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How pure are Discovery® Peptides?
Unless otherwise specified, the HPLC purity of our peptides is greater than 95%. Most peptides are analysed by Reverse-Phase HPLC using C18 functionalised silica and all are characterised by MALDI-TOF or LC-MS. Peptides containing N-terminal glutamine (Gln), residues prone to oxidation such as cysteine (Cys), methionine (Met) and tryptophan (Trp), or labile bonds are prone to degradation and may be of lower purity.
How do I know how much ‘real’ peptide is in my peptide solid?
The quantity of peptide stated on the label corresponds to the gross weight. Part of the weight is made up of water and trifluoroacetate counter-ions (unless otherwise stated). Trifluoroacetic acid (TFA) is present in the mobile phases used for purification of the peptide and binds to basic residues such as arginine (Arg), lysine (Lys), histidine (His) or the free N-terminus of the peptide. The peptide content or net peptide amount is typically around 70-80% of the gross weight. Net Peptide content is also determined for each Discovery® peptide batch.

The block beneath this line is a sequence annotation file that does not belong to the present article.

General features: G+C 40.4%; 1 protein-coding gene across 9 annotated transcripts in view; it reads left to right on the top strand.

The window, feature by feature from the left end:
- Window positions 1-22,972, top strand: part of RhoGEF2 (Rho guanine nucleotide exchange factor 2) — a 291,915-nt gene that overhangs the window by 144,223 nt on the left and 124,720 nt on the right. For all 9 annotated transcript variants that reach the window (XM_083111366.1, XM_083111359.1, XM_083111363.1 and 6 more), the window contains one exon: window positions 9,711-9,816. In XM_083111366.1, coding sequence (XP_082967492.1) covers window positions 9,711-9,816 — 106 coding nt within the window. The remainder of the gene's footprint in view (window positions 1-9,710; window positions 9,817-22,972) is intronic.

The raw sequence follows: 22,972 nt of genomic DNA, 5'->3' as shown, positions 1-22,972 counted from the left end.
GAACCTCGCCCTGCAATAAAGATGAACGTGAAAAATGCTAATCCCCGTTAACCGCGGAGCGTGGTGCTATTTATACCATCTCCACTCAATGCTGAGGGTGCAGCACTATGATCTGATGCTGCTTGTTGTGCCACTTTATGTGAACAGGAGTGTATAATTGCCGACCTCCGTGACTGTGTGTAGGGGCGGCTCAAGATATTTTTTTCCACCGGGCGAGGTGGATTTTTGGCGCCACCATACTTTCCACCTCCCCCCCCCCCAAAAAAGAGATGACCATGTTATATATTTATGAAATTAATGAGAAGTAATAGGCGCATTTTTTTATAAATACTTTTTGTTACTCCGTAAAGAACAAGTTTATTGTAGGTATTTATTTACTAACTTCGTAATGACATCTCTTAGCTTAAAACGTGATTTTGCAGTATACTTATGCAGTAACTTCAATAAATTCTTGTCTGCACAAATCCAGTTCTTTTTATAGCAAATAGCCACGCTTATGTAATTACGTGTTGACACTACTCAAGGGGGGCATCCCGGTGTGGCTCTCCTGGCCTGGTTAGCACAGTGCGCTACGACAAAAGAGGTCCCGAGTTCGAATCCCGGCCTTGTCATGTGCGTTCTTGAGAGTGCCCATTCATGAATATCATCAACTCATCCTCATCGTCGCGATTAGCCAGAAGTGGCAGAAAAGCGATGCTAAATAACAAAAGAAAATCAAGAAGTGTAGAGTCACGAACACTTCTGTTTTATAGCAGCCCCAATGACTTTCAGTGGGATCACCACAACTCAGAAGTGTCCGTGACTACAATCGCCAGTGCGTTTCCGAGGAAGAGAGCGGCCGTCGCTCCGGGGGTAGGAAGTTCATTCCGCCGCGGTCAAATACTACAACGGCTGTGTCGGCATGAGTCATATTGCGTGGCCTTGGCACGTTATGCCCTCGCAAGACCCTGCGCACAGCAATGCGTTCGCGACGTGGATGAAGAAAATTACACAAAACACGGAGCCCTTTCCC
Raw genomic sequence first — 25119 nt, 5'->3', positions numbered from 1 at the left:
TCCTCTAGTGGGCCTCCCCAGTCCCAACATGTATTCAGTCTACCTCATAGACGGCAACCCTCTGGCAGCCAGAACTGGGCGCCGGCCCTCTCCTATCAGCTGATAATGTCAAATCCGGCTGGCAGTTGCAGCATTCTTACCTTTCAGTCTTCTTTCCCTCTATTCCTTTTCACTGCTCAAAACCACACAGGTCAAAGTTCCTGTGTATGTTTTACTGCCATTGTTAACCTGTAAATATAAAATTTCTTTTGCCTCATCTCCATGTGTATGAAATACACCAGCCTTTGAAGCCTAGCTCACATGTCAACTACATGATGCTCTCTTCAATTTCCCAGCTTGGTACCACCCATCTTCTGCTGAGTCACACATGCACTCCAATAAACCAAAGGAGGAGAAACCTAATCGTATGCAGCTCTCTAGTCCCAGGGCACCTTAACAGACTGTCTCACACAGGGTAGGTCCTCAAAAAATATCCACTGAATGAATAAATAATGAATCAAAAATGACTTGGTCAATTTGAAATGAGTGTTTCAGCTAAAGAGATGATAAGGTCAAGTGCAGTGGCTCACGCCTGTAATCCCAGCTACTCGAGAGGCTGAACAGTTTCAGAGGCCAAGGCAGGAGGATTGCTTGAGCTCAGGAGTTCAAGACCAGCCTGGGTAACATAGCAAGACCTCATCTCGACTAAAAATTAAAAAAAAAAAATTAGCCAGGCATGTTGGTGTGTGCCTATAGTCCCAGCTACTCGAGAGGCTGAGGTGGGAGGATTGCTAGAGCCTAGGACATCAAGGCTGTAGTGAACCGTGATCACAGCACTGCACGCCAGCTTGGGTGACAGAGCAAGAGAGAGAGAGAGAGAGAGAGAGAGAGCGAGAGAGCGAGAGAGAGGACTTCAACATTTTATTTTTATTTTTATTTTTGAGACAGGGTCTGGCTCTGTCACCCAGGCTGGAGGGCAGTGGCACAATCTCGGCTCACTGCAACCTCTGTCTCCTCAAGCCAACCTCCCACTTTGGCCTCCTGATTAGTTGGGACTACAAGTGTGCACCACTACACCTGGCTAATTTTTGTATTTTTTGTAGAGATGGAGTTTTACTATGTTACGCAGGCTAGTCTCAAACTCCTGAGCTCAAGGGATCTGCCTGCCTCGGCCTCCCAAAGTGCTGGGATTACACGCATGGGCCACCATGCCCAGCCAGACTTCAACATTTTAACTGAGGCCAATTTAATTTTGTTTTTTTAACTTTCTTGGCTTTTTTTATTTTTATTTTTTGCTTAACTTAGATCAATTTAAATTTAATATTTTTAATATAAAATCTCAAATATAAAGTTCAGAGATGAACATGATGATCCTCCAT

How do I dissolve my peptide?
Peptide containing basic residues (Arg, Lys, His) tend to be fairly soluble in water. Peptides with a majority of acidic residues (Asp, Glu) solubilise better when the pH is increased however this is not desirable when Cys residues are present. Peptides with a large proportion of hydrophobic residues (Ala, Ile, Val, Leu, Phe, Met, Trp) tend to be poorly soluble in water and can be solubilised in organic solvents such as DMSO, formic acid or acetic acid. The organic content can then be reduced by dilution to the desired concentration. DMSO should be avoided with Cys containing peptides.
How should I look after and store my peptide?
Long-term, peptides are best stored as lyophilised powder at -20°C. Short-term storage at 4°C in a refrigerator is acceptable in most cases. Residues such as Cys, Met, Trp, Asn, Gln are prone to mid-to long-term degradation (oxidation, hydrolysis for instance). Peptides may be aliquoted in a degassed buffer or a dry organic solvent and stored frozen but freeze-thaw cycles should be avoided. Peptides labelled with fluorophores should be kept in the dark.
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